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Back to Archives | Back to April 2006 Contents 


New IACP Training Course Terrorism Tactics and Countermeasures: Homicide Bombers
This course is designed for command staff and police administrators assigned the responsibility of developing department policies, procedures, and the training programs. The course will provide an in-depth examination of terrorism tactics and the countermeasures used to maintain homeland security by both patrol and SWAT personnel. Topics include an overview of international and domestic terrorist homicide bombings, explosive devices and blast dynamics, tactical intervention and interdiction team concepts, tactical sniper and observer concepts, a legal review, use-of-force policies, and training. Upon completion of this course, the attendee will be familiar with the following:

  • The history of terrorist homicide bombing

  • Terrorist explosive devices and blast dynamics

  • Law enforcement countermeasures for homicide bombers

  • Tactical intervention team concepts

  • Tactical interdiction team concepts

  • Legal issues concerning terrorism

  • Use-of-force issues related to homicide bombers

  • Training issues related to homicide bombers

For more information, please call Larry Haynes at the IACP at 800-THE-IACP, extension 234, or send an e-mail message to him at (

Post–September 11 Policing
The International Association of Chiefs of Police (IACP), the National Sheriff's Association (NSA), the National Organization of Black Law Enforcement Executives (NOBLE), the Major Cities Chiefs Association, and the Police Foundation joined in 2004 to help position state, local, and tribal agencies to proactively manage a changed and continually changing police environment. One of the main objectives pursued during this project was to uncover or develop policy, program, and resource deployment ideas considered promising for addressing changing conditions, mission, and roles. To date, four promising practice briefs have been produced:

  • Intelligence-Led Policing

  • The New Intelligence Architecture

  • Threat Assessment: Fundamentals and Guidelines

  • Multijurisdictional Partnerships for Meeting Regional Threats

  • Engaging the Private Sector to Promote Homeland Security

For more information, call Phil Lynn at the IACP at 800-THE-IACP, extension 324, or send an e-mail message to him at (

National Police Week

    May 14–20, 2006
    The 18th Annual Candlelight Vigil will be held in Washington on Saturday, May 13. Sponsored by the National Law Enforcement Officers Memorial Fund (NLEOMF), the event will begin at 8:00 p.m. at the National Law Enforcement Officers Memorial, located at Judiciary Square, on the 400 block of E Street, NW, in Washington, D.C. A reading of the names newly engraved on the memorial will follow the ceremony. Everyone is welcome to attend; no tickets are required.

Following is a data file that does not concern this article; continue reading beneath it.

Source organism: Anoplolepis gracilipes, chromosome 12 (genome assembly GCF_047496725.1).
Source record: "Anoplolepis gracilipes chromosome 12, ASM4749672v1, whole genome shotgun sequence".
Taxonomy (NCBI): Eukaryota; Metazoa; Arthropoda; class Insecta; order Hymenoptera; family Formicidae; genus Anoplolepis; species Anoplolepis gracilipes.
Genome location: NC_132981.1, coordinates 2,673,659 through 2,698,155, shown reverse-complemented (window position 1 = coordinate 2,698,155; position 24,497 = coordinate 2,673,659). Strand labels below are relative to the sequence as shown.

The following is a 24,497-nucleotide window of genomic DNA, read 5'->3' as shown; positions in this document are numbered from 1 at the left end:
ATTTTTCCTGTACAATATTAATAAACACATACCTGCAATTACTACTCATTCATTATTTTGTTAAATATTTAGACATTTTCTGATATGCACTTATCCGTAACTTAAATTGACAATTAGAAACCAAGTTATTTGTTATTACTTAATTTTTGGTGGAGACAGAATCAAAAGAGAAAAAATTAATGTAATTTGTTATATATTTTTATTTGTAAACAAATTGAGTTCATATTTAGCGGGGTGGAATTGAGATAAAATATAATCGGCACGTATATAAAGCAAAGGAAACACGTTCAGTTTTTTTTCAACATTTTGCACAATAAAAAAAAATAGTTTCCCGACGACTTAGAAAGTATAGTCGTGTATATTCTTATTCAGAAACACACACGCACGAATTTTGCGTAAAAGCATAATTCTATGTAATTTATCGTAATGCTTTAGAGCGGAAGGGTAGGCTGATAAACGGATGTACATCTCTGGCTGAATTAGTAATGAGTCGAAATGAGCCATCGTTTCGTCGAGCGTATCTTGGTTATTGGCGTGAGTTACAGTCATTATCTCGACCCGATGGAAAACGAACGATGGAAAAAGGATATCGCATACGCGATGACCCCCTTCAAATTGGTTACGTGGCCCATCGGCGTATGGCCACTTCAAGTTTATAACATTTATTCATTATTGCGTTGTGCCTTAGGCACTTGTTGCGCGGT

Activities scheduled in Washington, D.C., for National Police Week, include the following:

    Tuesday, May 9
    12th Annual Blue Mass

    Friday, May 12
    National Police Week Challenge 50-Kilometer Relay Race, coordinated by the U.S. Secret Service. Call Kam Flynn at 703-904-8600, or visit
    Police Unity Tour Arrival Ceremony. Call Harry Phillips at 973-443-0030, send an e-mail message to (, or visit (

    13th Annual TOP COPS Awards Ceremony, hosted by National Association of Police Organizations. Call Jill Cameron at 202-842-4420.

    Saturday, May 13
    National Concerns of Police Survivors Seminars. Call Concerns of Police Survivors at 573-346-4911, or send a message to

    18th Annual Candlelight Vigil at the National Law Enforcement Officers Memorial. Call 202-737-3400, write to ( or visit (

    Monday, May 15
    National Peace Officers Memorial Day (lower flags to half staff)

    25th Annual National Peace Officers’ Memorial Day Services, hosted by the Fraternal Order of Police, and the Fraternal Order of Police Auxiliary. Call the Fraternal Order of Police at 202-547-1651 or 505-293-1284.

    Wreath Laying Ceremony at the National Law Enforcement Officers Memorial conduct by the Fraternal Order of Police and the Fraternal Order of Police Auxiliary.

    National Night Out 2006
    The National Association of Town Watch (NATW) has announced that the 23rd Annual National Out program will culminate on Tuesday, August 1, 2006.

    Any municipality or law enforcement agency that was not officially registered with NATW for Night Out 2005 should contact NATW to receive information on National Night Out 2006. Departments registered with NATW last year will receive information about this program.

    There are no fees to register to participate. Once registered with NATW, local coordinators receive an organizational kit full of how-to materials, including planning suggestions, sample news releases, artwork, and promotional guides, and interim updates throughout the year.